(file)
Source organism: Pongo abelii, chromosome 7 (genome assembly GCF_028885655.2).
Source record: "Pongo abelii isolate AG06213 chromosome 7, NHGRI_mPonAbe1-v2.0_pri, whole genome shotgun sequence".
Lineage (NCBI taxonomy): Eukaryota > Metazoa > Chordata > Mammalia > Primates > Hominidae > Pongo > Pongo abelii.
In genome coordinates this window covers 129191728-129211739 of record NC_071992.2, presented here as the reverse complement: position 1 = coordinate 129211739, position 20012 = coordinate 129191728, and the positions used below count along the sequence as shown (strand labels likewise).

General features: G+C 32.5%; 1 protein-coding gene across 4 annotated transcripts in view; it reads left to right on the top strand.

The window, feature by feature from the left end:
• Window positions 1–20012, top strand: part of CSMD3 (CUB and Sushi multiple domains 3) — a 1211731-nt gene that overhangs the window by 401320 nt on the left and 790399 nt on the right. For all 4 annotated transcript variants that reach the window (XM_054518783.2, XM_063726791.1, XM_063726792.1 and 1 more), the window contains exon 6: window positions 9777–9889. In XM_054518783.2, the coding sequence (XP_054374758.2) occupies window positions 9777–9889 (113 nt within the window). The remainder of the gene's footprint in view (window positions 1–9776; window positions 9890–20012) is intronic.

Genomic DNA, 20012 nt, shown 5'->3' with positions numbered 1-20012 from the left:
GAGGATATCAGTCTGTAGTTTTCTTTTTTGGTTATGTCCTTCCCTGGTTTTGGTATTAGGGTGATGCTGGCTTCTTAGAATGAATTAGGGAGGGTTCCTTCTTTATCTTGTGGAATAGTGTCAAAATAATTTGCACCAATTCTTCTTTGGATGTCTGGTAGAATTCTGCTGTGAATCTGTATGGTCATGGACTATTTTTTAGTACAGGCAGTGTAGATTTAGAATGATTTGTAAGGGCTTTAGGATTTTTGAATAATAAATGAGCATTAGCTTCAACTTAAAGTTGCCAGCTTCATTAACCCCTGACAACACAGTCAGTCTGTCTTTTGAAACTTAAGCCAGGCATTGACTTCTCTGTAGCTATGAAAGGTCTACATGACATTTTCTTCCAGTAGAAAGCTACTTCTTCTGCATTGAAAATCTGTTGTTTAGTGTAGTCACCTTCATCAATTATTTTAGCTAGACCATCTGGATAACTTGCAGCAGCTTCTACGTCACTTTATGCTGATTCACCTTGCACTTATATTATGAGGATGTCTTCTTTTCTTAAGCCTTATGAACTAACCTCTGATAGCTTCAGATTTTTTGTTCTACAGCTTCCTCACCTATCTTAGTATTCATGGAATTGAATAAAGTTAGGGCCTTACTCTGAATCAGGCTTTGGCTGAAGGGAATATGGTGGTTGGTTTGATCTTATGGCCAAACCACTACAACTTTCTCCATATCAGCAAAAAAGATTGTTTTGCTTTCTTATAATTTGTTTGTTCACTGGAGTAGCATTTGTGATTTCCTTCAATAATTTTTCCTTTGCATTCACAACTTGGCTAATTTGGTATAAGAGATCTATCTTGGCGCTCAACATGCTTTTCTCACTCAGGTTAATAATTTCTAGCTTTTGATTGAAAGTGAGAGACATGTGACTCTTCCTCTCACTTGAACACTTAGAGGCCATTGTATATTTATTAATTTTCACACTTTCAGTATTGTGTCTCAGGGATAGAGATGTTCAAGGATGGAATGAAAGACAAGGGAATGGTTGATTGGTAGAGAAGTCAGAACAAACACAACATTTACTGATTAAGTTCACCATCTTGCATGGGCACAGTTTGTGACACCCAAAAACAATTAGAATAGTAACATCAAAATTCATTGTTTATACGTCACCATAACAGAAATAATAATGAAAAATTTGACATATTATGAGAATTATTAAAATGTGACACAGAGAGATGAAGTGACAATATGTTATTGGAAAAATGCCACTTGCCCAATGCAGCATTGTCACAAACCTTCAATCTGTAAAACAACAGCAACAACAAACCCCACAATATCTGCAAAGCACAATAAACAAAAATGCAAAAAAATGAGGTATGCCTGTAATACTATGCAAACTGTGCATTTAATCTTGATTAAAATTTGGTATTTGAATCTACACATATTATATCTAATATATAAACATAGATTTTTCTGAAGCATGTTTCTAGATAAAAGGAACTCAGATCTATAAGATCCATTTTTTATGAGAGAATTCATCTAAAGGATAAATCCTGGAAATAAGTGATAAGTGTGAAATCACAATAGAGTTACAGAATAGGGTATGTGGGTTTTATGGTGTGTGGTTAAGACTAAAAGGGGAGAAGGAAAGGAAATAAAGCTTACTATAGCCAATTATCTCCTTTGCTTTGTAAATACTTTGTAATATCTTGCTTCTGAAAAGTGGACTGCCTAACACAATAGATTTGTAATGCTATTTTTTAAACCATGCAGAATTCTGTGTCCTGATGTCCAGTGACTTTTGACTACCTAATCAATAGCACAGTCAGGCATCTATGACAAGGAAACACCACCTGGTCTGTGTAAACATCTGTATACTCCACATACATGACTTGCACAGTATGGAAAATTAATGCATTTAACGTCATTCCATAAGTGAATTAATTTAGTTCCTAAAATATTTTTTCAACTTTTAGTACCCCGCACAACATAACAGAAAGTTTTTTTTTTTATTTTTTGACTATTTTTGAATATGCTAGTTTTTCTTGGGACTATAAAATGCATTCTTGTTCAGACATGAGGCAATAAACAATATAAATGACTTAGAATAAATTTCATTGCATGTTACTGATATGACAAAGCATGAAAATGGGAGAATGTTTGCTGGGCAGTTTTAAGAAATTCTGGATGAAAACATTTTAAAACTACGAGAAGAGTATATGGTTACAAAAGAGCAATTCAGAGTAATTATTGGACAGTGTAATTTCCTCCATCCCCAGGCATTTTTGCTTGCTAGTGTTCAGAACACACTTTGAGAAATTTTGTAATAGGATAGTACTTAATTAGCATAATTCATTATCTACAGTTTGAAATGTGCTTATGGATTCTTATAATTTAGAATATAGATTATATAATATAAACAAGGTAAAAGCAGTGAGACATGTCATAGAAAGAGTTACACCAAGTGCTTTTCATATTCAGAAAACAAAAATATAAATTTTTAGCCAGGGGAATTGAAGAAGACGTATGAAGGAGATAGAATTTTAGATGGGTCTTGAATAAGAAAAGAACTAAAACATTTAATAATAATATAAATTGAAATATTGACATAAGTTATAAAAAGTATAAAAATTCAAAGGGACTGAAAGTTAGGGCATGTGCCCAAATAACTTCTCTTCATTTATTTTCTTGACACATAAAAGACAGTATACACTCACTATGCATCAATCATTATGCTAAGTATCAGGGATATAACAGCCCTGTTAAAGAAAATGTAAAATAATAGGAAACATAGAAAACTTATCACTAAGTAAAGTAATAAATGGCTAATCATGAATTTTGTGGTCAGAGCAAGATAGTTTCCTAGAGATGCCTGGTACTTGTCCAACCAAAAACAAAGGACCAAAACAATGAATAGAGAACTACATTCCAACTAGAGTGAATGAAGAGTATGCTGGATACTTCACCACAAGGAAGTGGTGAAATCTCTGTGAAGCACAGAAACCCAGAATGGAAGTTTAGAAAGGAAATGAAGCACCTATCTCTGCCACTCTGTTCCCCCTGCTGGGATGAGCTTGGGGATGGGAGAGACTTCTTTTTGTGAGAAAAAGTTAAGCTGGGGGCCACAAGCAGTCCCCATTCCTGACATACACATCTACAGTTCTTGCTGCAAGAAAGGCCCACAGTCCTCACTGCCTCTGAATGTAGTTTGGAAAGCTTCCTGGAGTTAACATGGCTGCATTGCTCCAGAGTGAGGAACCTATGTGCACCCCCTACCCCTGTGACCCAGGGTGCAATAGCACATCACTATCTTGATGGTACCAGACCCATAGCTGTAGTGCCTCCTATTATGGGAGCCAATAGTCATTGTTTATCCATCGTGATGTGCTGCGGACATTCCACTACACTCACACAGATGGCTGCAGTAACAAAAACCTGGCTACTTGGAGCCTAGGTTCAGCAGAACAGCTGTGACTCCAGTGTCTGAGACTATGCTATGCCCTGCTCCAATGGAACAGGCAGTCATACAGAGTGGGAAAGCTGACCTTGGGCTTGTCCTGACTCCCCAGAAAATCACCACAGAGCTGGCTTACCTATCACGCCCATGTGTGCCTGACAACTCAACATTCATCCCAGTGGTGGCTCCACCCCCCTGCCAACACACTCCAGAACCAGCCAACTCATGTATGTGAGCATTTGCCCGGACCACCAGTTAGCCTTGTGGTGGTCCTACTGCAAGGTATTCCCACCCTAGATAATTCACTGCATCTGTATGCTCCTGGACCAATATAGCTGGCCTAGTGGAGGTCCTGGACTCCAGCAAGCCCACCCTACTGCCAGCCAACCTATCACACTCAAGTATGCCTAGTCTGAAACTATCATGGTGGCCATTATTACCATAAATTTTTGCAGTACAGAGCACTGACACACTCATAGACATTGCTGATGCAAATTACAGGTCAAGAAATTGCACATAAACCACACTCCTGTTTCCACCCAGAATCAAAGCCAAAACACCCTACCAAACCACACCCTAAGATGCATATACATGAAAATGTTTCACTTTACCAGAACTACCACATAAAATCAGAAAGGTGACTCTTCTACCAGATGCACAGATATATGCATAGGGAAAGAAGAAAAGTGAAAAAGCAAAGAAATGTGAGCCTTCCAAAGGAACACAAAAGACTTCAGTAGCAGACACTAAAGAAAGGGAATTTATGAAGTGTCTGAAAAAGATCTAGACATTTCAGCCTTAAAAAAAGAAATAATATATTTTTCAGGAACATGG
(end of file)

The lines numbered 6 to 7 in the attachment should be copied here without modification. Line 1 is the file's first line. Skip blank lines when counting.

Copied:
The window, feature by feature from the left end:
• Window positions 1–20012, top strand: part of CSMD3 (CUB and Sushi multiple domains 3) — a 1211731-nt gene that overhangs the window by 401320 nt on the left and 790399 nt on the right. For all 4 annotated transcript variants that reach the window (XM_054518783.2, XM_063726791.1, XM_063726792.1 and 1 more), the window contains exon 6: window positions 9777–9889. In XM_054518783.2, the coding sequence (XP_054374758.2) occupies window positions 9777–9889 (113 nt within the window). The remainder of the gene's footprint in view (window positions 1–9776; window positions 9890–20012) is intronic.